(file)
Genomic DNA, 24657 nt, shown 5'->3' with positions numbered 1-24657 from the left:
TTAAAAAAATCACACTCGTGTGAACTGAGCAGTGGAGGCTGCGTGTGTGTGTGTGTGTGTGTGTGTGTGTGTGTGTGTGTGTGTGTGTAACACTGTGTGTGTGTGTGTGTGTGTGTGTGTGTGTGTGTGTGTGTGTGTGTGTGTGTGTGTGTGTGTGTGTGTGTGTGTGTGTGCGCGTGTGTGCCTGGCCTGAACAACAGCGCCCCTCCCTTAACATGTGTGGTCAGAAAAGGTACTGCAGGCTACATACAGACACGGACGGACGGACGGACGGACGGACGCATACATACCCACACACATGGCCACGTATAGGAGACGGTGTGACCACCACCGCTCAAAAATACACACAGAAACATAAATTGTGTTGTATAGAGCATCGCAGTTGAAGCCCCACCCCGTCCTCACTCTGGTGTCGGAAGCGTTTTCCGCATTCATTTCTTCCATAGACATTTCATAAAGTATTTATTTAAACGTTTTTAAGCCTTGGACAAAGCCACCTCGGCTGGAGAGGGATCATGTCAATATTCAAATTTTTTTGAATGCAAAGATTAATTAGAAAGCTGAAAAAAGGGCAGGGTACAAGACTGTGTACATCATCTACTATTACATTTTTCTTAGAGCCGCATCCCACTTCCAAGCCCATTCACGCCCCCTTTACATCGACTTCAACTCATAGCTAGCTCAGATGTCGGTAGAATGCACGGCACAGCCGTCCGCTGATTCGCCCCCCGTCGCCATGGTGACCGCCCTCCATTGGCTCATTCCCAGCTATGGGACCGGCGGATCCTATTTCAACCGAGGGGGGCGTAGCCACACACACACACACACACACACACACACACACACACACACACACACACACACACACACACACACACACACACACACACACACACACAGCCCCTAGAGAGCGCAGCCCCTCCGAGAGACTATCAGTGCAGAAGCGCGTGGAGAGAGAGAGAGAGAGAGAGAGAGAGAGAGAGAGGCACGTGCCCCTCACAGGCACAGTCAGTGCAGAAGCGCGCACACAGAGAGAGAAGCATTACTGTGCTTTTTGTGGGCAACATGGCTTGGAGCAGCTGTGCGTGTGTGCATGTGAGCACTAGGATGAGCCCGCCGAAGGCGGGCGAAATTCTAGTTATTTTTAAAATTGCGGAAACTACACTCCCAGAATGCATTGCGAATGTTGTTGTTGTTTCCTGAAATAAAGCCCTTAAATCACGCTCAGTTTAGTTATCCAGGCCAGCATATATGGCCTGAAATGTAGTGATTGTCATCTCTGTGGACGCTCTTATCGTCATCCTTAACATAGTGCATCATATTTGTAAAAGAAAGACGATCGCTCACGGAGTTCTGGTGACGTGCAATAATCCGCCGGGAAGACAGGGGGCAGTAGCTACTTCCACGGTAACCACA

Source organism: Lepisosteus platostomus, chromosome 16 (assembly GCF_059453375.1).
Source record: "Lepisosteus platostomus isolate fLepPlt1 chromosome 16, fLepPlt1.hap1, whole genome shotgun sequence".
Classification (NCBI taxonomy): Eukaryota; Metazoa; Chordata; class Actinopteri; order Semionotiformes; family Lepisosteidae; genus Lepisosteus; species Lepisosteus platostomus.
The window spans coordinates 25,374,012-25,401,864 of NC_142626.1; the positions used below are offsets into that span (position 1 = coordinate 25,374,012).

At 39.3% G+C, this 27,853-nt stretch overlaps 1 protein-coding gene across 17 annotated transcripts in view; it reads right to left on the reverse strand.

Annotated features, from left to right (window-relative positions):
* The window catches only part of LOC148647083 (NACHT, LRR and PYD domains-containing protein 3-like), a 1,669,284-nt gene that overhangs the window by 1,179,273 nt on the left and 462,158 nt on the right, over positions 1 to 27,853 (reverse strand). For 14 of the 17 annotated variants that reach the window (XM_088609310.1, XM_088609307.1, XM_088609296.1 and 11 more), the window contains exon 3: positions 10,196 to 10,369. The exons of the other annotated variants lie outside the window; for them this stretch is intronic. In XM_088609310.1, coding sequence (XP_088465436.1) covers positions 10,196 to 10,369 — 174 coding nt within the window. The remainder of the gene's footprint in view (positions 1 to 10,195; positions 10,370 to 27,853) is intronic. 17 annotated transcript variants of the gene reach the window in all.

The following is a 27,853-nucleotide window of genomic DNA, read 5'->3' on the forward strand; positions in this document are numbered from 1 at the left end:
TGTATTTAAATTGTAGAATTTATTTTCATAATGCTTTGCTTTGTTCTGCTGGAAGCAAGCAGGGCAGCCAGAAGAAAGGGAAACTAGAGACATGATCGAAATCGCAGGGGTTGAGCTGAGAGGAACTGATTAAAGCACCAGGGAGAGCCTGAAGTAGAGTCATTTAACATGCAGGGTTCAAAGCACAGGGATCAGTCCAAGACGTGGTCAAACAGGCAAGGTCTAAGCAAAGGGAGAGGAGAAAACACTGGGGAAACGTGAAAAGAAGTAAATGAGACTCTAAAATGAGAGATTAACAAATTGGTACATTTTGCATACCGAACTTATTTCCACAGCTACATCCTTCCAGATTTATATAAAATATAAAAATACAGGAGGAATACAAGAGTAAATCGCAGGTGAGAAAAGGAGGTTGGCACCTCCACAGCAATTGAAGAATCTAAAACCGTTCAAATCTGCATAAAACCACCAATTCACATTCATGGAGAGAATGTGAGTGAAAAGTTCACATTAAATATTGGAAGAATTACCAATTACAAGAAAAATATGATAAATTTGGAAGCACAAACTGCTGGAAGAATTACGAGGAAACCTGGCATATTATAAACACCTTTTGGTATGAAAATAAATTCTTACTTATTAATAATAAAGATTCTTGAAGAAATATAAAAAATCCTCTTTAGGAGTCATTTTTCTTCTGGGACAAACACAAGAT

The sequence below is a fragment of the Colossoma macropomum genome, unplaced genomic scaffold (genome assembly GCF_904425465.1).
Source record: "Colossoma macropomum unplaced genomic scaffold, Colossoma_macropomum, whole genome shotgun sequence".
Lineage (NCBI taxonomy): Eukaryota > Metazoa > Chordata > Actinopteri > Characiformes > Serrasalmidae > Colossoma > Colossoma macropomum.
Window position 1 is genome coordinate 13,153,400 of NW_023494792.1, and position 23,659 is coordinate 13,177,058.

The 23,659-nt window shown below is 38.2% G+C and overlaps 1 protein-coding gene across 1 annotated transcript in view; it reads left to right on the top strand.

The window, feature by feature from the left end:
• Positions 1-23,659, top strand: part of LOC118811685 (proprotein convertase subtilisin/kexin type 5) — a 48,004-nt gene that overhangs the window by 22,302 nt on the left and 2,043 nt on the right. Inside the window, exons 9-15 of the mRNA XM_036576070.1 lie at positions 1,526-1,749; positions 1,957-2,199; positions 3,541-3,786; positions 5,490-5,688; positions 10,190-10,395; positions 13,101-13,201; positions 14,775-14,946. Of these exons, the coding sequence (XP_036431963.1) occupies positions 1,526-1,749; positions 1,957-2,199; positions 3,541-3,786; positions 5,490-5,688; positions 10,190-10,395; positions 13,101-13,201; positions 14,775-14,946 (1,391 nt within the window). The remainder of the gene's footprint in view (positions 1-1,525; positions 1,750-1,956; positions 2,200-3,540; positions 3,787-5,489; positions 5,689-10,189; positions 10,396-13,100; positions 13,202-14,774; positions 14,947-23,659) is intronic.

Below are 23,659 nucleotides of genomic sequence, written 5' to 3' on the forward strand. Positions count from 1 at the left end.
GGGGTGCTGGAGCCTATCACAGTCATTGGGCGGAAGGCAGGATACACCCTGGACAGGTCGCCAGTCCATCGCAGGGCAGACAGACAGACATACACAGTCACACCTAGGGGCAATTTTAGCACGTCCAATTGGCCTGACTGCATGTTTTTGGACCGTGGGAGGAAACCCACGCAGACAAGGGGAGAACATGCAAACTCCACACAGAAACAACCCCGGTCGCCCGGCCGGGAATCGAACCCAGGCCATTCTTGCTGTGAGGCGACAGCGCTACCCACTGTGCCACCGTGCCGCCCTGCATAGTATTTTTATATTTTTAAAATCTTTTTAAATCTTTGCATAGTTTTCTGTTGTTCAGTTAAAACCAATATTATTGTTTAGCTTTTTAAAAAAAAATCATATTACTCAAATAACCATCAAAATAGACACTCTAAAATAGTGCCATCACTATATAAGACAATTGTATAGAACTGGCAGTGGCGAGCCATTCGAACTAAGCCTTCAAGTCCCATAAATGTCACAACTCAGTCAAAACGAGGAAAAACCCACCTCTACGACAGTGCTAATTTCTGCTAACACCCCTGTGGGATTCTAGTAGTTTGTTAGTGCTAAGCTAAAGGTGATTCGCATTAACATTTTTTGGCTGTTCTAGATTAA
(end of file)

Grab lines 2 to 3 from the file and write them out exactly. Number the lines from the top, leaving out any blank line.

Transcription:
TTAAAAAAATCACACTCGTGTGAACTGAGCAGTGGAGGCTGCGTGTGTGTGTGTGTGTGTGTGTGTGTGTGTGTGTGTGTGTGTGTGTAACACTGTGTGTGTGTGTGTGTGTGTGTGTGTGTGTGTGTGTGTGTGTGTGTGTGTGTGTGTGTGTGTGTGTGTGTGTGTGTGTGCGCGTGTGTGCCTGGCCTGAACAACAGCGCCCCTCCCTTAACATGTGTGGTCAGAAAAGGTACTGCAGGCTACATACAGACACGGACGGACGGACGGACGGACGGACGCATACATACCCACACACATGGCCACGTATAGGAGACGGTGTGACCACCACCGCTCAAAAATACACACAGAAACATAAATTGTGTTGTATAGAGCATCGCAGTTGAAGCCCCACCCCGTCCTCACTCTGGTGTCGGAAGCGTTTTCCGCATTCATTTCTTCCATAGACATTTCATAAAGTATTTATTTAAACGTTTTTAAGCCTTGGACAAAGCCACCTCGGCTGGAGAGGGATCATGTCAATATTCAAATTTTTTTGAATGCAAAGATTAATTAGAAAGCTGAAAAAAGGGCAGGGTACAAGACTGTGTACATCATCTACTATTACATTTTTCTTAGAGCCGCATCCCACTTCCAAGCCCATTCACGCCCCCTTTACATCGACTTCAACTCATAGCTAGCTCAGATGTCGGTAGAATGCACGGCACAGCCGTCCGCTGATTCGCCCCCCGTCGCCATGGTGACCGCCCTCCATTGGCTCATTCCCAGCTATGGGACCGGCGGATCCTATTTCAACCGAGGGGGGCGTAGCCACACACACACACACACACACACACACACACACACACACACACACACACACACACACACACACACACACACACACACACACACACACAGCCCCTAGAGAGCGCAGCCCCTCCGAGAGACTATCAGTGCAGAAGCGCGTGGAGAGAGAGAGAGAGAGAGAGAGAGAGAGAGAGAGGCACGTGCCCCTCACAGGCACAGTCAGTGCAGAAGCGCGCACACAGAGAGAGAAGCATTACTGTGCTTTTTGTGGGCAACATGGCTTGGAGCAGCTGTGCGTGTGTGCATGTGAGCACTAGGATGAGCCCGCCGAAGGCGGGCGAAATTCTAGTTATTTTTAAAATTGCGGAAACTACACTCCCAGAATGCATTGCGAATGTTGTTGTTGTTTCCTGAAATAAAGCCCTTAAATCACGCTCAGTTTAGTTATCCAGGCCAGCATATATGGCCTGAAATGTAGTGATTGTCATCTCTGTGGACGCTCTTATCGTCATCCTTAACATAGTGCATCATATTTGTAAAAGAAAGACGATCGCTCACGGAGTTCTGGTGACGTGCAATAATCCGCCGGGAAGACAGGGGGCAGTAGCTACTTCCACGGTAACCACA

Source organism: Lepisosteus platostomus, chromosome 16 (assembly GCF_059453375.1).